Free press and freedom of speech are among democracy’s essential prerequisites; however, they should not be taken for granted. Published by the Hungarian think tank Republikon Institute, with the support of the Friedrich Naumann Foundation for Freedom, The State of the Media in the Visegrád Countries provides a detailed insight into the media status in Central Europe. Among reflections and opinions, facts, and examples, the fifty-page publication addresses the current health and challenges of the media system in the V4. Particular focus is given to the strengthening of independent media, the relationship between the media and the State, as well as the role of the media in civil society.
Viktor Orbán’s deliberate distortion of the media landscape through the channeling of the public funds to the government-friendly media outlets – as well as the public broadcasting services echoing the government’s propaganda – is analyzed by Gábor Horn – chairman of the Board at Republikon Foundation – who reports on the necessity of media education in the country. Focus is also given to the importance of young generations’ education. The author argues that the public education in Hungary has not incorporated anything essential about the digital world into the curriculum. In his opinion, public media can perform a unique educational function and constitute a forum of public debate in a democracy. However, Horn is worried about how some attempts of manipulating Internet, IT, and new technologies may affect children.
As for Poland, public media are the prey of the ruling right-wing Law and Justice (PiS) party, argues Błażej Lenkowski, President of Fundacja Liberté!, and emphasises how well-functioning public media is important, especially in Poland, where media freedom is shrinking. Growing politicians’ cynicism, their lack of scruples, and arbitrary media manipulations are serious threats to democracy and are carried out by the governing party, writes Lenkowski. The most recent example is the 2020 presidential election, where a mixture of public media manipulation and propaganda favored PiS and its candidate, President Andrzej Duda, against Warsaw’s mayor Rafał Trzaskowski. Lenkowski also reports on how xenophobia, homophobia and Antisemitism has been rehabilitated in Poland as a political tool of the PiS in the public media industry.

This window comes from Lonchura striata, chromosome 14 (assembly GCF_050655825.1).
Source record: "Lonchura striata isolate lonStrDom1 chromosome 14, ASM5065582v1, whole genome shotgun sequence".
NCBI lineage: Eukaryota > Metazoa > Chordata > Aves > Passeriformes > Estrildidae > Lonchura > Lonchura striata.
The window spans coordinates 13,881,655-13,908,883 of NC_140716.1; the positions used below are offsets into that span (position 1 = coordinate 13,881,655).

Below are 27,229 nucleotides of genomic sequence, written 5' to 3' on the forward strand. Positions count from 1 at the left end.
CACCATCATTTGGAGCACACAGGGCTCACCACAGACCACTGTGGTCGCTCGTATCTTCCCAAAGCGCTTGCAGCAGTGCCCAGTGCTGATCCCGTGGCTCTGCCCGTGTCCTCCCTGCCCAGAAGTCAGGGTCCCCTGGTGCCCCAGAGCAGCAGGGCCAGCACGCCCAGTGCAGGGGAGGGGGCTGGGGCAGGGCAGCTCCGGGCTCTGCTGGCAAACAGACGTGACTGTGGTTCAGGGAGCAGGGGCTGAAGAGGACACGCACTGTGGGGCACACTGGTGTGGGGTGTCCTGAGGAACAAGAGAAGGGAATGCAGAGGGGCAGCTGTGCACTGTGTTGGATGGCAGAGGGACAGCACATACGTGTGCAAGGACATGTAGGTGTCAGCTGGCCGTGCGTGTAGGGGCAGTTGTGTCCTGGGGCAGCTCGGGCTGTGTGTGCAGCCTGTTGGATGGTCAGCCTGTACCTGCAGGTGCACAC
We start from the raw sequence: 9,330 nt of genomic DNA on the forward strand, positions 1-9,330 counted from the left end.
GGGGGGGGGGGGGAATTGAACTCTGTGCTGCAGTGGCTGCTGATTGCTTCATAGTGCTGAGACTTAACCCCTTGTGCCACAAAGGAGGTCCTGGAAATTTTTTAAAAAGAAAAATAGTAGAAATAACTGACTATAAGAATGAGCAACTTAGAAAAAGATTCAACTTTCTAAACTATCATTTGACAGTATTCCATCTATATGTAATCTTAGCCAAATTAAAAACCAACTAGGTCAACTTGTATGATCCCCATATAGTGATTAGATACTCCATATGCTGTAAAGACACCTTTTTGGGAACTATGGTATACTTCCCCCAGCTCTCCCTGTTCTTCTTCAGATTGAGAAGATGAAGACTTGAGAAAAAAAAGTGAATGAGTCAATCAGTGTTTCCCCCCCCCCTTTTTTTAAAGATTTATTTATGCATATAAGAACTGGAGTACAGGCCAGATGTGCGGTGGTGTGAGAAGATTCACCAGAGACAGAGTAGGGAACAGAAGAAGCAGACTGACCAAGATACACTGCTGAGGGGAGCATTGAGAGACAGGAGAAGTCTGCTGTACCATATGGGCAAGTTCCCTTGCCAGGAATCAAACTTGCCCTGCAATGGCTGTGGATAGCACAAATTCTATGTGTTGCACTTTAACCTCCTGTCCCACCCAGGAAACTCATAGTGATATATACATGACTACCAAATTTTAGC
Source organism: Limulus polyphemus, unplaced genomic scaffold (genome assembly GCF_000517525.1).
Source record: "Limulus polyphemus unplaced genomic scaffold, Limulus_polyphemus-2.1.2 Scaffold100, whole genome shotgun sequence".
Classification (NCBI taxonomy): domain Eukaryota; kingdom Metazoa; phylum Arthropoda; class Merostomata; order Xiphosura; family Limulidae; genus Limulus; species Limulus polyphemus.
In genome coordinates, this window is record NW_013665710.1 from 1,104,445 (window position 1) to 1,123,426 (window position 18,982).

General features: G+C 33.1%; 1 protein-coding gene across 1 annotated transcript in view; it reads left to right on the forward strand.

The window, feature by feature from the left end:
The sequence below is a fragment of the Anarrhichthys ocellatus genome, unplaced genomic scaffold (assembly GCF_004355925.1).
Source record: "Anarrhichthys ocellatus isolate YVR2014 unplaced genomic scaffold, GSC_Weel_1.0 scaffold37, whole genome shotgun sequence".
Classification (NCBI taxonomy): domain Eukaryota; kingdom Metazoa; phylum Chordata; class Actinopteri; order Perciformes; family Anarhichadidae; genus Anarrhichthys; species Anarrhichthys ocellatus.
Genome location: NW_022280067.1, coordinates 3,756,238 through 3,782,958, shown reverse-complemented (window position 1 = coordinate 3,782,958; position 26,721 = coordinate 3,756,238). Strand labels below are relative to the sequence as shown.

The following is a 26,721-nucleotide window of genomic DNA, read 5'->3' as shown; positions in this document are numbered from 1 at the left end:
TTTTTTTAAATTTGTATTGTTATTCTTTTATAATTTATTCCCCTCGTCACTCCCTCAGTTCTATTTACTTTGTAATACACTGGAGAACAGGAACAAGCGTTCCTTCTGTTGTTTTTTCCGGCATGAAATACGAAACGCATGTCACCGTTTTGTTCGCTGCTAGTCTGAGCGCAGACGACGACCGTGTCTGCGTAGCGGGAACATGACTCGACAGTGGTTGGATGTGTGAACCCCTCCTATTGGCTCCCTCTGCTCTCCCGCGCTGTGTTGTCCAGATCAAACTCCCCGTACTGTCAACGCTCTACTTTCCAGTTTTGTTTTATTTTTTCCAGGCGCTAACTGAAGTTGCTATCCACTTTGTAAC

Starting from Marshall McLuhan’s famous quote, «The media is the message», Šárka Prát, director of the Institute for Politics and Society in Prague, analyses several media dynamics today: from media polarization to their commercialization, from the problem of the fake news to the damage they create in democracies. Social media play a decisive role in shaping public opinion and the perception of certain events. The issue of media funding is another fundamental aspect of how media have an impact on our societies: between public and private, they are increasingly under attack by political actors. The existence of polarized media «harms democracy in Visegrád countries due to the increased feeling of separation and demonization between the supporters of major political parties», the author warns.
Géza Tokár, a political scientist and doctoral student of ELTE ÁJK,reports on the risks and the state of media in Slovakia, encompassing the 2011-2012 Gorilla Scandal and the murder of journalist Ján Kuciak and his fiancée Martina Kušnírová in 2018. The author describes Slovakia’s instability after 1989 and the troubled relations between its ruling class and the media. Media freedom and journalists are threatened by the intolerance of some parts of the arrogant and sometimes criminal political elite, writes the author. From the governments of Vladimir Mečiar to Mikuláš Dzurinda, Tokár illustrates the ruling class’ attacks on the media and their independence. Tensions between government and press continued to rise during Robert Fico’s governments, where accusations against the media and personal attacks on journalists were the norm, thus increasing the public’s polarization.
Free and independent media are the oxygen of democracy. Media outlets should be able to scrutinize the political classes and the lies of politicians who undermine their role in the society, democracy, and public institutions. As for the citizens, there should practice a responsible media consumption. The quality of the media would attract them more efficiently. Education remains the crucial antidote to political-driven media polarization, institutional decay, and develops a more sensible approach towards freedom of speech and of the press.